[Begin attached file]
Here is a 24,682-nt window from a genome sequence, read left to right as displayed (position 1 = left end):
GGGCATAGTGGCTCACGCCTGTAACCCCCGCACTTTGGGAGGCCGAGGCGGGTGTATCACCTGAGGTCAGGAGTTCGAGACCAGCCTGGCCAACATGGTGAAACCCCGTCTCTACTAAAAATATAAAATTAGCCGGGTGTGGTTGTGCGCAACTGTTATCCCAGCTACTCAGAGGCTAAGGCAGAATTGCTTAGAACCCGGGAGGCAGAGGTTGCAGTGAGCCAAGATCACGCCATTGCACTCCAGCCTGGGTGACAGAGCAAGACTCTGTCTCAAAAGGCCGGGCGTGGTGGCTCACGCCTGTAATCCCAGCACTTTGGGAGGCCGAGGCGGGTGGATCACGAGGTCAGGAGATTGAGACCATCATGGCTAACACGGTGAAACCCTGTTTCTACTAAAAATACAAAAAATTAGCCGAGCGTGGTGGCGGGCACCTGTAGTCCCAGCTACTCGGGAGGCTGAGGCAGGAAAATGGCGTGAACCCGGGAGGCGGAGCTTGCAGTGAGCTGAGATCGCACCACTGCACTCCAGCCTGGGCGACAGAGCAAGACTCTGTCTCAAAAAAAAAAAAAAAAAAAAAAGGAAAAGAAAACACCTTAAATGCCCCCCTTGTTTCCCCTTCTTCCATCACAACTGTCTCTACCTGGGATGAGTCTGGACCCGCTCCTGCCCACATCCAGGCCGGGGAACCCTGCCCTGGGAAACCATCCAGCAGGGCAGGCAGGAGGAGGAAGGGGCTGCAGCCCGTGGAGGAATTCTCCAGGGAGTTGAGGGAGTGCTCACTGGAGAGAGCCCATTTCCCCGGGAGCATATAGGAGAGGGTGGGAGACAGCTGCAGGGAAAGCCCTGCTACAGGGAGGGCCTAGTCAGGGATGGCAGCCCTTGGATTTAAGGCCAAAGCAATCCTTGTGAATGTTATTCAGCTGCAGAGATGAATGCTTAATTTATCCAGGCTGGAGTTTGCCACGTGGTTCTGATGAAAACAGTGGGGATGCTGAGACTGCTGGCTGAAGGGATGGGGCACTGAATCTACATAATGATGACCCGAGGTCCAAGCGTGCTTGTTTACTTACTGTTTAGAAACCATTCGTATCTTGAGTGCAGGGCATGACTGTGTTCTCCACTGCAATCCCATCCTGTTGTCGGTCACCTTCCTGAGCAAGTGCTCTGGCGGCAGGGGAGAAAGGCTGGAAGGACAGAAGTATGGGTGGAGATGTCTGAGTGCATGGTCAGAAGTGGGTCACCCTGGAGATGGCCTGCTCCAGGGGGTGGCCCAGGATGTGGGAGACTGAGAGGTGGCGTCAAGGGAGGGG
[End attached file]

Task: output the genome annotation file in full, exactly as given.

Here is a 24,682-nt window from a genome sequence, read left to right as displayed (position 1 = left end):
GGGCATAGTGGCTCACGCCTGTAACCCCCGCACTTTGGGAGGCCGAGGCGGGTGTATCACCTGAGGTCAGGAGTTCGAGACCAGCCTGGCCAACATGGTGAAACCCCGTCTCTACTAAAAATATAAAATTAGCCGGGTGTGGTTGTGCGCAACTGTTATCCCAGCTACTCAGAGGCTAAGGCAGAATTGCTTAGAACCCGGGAGGCAGAGGTTGCAGTGAGCCAAGATCACGCCATTGCACTCCAGCCTGGGTGACAGAGCAAGACTCTGTCTCAAAAGGCCGGGCGTGGTGGCTCACGCCTGTAATCCCAGCACTTTGGGAGGCCGAGGCGGGTGGATCACGAGGTCAGGAGATTGAGACCATCATGGCTAACACGGTGAAACCCTGTTTCTACTAAAAATACAAAAAATTAGCCGAGCGTGGTGGCGGGCACCTGTAGTCCCAGCTACTCGGGAGGCTGAGGCAGGAAAATGGCGTGAACCCGGGAGGCGGAGCTTGCAGTGAGCTGAGATCGCACCACTGCACTCCAGCCTGGGCGACAGAGCAAGACTCTGTCTCAAAAAAAAAAAAAAAAAAAAAAGGAAAAGAAAACACCTTAAATGCCCCCCTTGTTTCCCCTTCTTCCATCACAACTGTCTCTACCTGGGATGAGTCTGGACCCGCTCCTGCCCACATCCAGGCCGGGGAACCCTGCCCTGGGAAACCATCCAGCAGGGCAGGCAGGAGGAGGAAGGGGCTGCAGCCCGTGGAGGAATTCTCCAGGGAGTTGAGGGAGTGCTCACTGGAGAGAGCCCATTTCCCCGGGAGCATATAGGAGAGGGTGGGAGACAGCTGCAGGGAAAGCCCTGCTACAGGGAGGGCCTAGTCAGGGATGGCAGCCCTTGGATTTAAGGCCAAAGCAATCCTTGTGAATGTTATTCAGCTGCAGAGATGAATGCTTAATTTATCCAGGCTGGAGTTTGCCACGTGGTTCTGATGAAAACAGTGGGGATGCTGAGACTGCTGGCTGAAGGGATGGGGCACTGAATCTACATAATGATGACCCGAGGTCCAAGCGTGCTTGTTTACTTACTGTTTAGAAACCATTCGTATCTTGAGTGCAGGGCATGACTGTGTTCTCCACTGCAATCCCATCCTGTTGTCGGTCACCTTCCTGAGCAAGTGCTCTGGCGGCAGGGGAGAAAGGCTGGAAGGACAGAAGTATGGGTGGAGATGTCTGAGTGCATGGTCAGAAGTGGGTCACCCTGGAGATGGCCTGCTCCAGGGGGTGGCCCAGGATGTGGGAGACTGAGAGGTGGCGTCAAGGGAGGGG